In the last edition of Equip to Disciple, we included a book by Gabe Lyons, The Next Christians. We believe it contained valuable information on the rising and emergent generation, many of whom have dropped out of church. This book by Drew Dyck fits into that same kind of category. It deals with those who are turning away from the church, and in many cases are turning away from God. They are not only leaving the church, they claim to be leaving the faith.
This is an easy but disturbing book. It kept my interest as I read story after story of those who have been “deconverted,” as the book suggests. Dyck tells of those he has known who have not only left the church but the faith. He began to probe why. Then he asks, what can I or we do to try to bring them back?
Here’s the real concern, “Unlike older church dropouts, these young ‘leavers’ are unlikely to seek out alternative forms of Christian community, such as home churches and small groups. When they leave the church, many leave the faith as well.” One such young man had attended church, Promise Keepers, etc., but now he has “left the faith.” He said, “When I left the faith, I thought it would feel really bad. I assumed I’d come right back. But I didn’t feel bad. I felt nothing.” He went on to say he felt liberated and had no regrets. As I tried to talk with him, said Dyck, he wasn’t moved by the apologetics of yesteryear. Those ideas were completely alien to him. He had embraced a different worldview which would not match the Christian lifestyle.
This emerging generation of young adults is steeped in the street version of postmodernism. They actually believe that truth is whatever an individual wants it to be. Of course that will differ from person to person. So many have bought into the idea of the French philosopher Jean Lyotard of “the incredulity of metanarratives.” There is no big story that pulls everything together. There is no objective truth, morality, or values.
Many interviewed by Dyck have been “hurt by people and disillusioned by God.” One young man who left the faith said, “I felt like I was converted but not to God but away from him.” Worldview becomes an important key to reaching out to many of them but as Dyck cautions, “when you talk across worldviews, your words disappear in the void.”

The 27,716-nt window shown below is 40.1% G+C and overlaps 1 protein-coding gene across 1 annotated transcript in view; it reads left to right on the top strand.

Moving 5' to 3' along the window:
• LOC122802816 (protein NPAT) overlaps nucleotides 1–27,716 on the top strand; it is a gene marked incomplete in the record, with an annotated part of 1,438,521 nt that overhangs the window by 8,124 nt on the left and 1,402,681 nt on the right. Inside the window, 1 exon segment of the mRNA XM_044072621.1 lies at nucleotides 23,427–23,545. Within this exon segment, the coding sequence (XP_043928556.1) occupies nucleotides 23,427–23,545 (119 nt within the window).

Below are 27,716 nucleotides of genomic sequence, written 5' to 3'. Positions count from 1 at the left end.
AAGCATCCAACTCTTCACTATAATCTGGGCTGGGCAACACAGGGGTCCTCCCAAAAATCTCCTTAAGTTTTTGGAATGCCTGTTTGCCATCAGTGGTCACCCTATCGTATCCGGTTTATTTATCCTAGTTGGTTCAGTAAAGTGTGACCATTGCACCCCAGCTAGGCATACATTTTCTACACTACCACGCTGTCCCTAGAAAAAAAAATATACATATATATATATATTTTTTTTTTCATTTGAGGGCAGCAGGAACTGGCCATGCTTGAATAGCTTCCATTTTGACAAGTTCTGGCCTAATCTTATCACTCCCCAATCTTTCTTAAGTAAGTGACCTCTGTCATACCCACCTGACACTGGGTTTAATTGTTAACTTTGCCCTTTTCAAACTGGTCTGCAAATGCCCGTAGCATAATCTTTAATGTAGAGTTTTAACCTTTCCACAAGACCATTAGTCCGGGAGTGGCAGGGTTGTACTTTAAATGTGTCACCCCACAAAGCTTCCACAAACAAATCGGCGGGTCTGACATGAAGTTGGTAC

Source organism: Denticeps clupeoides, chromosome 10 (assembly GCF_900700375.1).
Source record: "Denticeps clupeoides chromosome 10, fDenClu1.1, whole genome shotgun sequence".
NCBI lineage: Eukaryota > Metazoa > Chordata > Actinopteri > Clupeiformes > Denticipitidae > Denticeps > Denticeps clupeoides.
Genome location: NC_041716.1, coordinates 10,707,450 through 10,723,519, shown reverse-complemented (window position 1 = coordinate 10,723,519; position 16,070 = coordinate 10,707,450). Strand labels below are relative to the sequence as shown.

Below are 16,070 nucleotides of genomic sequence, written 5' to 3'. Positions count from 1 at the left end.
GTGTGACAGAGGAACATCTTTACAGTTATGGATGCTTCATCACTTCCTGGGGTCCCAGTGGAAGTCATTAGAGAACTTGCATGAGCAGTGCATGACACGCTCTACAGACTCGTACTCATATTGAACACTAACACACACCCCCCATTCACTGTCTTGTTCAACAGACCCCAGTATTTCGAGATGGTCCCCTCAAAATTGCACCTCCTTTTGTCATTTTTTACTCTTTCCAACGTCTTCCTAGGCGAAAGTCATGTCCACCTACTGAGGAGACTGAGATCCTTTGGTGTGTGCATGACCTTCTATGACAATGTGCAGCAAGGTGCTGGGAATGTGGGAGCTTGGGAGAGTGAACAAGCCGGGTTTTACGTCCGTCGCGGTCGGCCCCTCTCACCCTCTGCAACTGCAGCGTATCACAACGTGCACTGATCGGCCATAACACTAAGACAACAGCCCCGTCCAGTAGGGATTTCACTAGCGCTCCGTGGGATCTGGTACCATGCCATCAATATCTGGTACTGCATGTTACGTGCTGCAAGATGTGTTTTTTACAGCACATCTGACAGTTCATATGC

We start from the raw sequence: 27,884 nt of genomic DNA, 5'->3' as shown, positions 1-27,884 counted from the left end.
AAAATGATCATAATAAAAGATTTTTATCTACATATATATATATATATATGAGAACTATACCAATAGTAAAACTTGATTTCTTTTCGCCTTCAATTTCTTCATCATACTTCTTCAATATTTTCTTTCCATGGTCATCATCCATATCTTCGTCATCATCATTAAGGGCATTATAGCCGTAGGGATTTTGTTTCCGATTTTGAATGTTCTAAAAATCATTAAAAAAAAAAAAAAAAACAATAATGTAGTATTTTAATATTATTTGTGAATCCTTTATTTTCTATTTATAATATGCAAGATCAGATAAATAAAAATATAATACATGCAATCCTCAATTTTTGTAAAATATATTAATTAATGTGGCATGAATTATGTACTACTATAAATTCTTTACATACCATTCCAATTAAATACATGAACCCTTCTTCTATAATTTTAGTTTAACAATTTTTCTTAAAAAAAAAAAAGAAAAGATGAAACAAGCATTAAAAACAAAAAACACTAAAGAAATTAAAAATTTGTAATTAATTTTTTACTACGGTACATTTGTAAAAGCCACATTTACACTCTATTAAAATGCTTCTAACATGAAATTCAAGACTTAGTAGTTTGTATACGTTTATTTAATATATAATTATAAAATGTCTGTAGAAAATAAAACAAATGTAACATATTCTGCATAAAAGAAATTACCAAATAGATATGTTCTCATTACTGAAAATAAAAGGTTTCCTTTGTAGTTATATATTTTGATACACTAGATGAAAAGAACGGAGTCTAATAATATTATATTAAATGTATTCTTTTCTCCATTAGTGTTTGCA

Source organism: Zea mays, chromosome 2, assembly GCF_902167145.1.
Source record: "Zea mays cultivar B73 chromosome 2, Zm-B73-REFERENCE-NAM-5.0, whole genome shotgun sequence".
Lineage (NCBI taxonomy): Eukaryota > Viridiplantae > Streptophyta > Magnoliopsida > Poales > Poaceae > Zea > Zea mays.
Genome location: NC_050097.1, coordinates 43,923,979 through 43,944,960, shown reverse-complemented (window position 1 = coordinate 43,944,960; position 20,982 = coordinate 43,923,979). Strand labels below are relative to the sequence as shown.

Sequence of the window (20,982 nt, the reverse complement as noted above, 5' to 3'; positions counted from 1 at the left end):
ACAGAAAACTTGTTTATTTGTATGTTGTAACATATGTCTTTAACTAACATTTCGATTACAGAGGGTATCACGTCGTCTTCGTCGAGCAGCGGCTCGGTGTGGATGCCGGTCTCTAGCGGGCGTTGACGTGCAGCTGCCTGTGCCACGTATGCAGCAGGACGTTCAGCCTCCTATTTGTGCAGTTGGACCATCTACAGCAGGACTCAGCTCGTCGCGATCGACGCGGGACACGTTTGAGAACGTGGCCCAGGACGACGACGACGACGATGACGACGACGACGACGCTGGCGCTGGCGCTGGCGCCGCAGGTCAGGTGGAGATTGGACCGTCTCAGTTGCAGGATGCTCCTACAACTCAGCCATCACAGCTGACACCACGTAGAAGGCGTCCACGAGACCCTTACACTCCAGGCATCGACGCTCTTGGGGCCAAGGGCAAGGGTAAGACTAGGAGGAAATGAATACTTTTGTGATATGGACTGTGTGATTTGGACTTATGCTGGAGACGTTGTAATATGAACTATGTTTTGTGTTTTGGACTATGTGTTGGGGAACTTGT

The book also picks up on the now familiar notion coined by Christian Smith in Soul Searching, that the average religion for the typical American teenager is Moralistic Therapeutic Deism. From there the book realizes that many who have left, have never had a clear biblical understanding of and belief in the God of the Bible who is more than that.
Another factor in their drifting away was that they never really had helpful, constructive, meaningful relationships, which by the way, becomes a key in reaching out and trying to bring them back-truth in the context of relationships just as Francis Schaeffer so often reminded us.
A section on prayer highlights the important role of prayer in seeking to reclaim a leaver. One of the leavers said, “One thing I really missed initially when I left the faith was expressing gratitude through prayer.” So, I still say those prayers, just expressing thanks for the beauty of the world and the joy of relationships.” Two of the chapters are worth the reading of the book-one deals with “speaking to the modern leavers” and another focuses on the Wiccan movement. Georga Barna says that 55% of American people have never heard of the term, but it comes from witchcraft and neo-pagan, earth based religion.
This book not only speaks about our belief and understanding of the Christian faith, it will speak to our emotions as we hurt for those who have chosen to drop out, drift away, and denounce the faith. It reminds us within the faith, involved in the life and ministry of the church, and the activities of the Kingdom, of the importance of building good healthy relationships upon the truth of God.